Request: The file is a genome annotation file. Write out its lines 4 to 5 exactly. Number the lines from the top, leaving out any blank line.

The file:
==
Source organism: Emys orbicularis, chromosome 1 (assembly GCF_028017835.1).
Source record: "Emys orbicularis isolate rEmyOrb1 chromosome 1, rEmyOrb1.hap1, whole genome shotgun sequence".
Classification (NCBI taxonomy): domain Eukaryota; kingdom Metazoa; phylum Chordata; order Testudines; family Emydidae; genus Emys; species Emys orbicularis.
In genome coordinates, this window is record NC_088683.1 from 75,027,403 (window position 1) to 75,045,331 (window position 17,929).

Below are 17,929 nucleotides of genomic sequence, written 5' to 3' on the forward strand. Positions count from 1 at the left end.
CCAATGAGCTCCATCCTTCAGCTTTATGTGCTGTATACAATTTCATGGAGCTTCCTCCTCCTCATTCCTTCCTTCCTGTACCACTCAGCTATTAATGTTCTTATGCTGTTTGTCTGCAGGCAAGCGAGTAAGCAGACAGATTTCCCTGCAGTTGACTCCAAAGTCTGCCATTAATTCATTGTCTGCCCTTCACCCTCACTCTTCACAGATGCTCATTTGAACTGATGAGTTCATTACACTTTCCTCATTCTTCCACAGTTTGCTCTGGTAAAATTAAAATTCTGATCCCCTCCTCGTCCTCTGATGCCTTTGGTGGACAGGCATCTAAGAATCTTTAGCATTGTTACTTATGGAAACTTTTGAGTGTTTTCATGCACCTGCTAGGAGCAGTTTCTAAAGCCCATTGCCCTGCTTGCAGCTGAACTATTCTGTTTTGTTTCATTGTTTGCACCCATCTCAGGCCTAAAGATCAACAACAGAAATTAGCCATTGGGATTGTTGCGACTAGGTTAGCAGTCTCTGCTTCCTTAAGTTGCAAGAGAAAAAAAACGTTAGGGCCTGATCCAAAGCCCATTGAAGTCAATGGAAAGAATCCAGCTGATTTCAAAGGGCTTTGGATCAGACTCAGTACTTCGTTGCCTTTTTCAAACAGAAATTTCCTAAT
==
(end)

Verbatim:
In genome coordinates, this window is record NC_088683.1 from 75,027,403 (window position 1) to 75,045,331 (window position 17,929).

Below are 17,929 nucleotides of genomic sequence, written 5' to 3' on the forward strand. Positions count from 1 at the left end.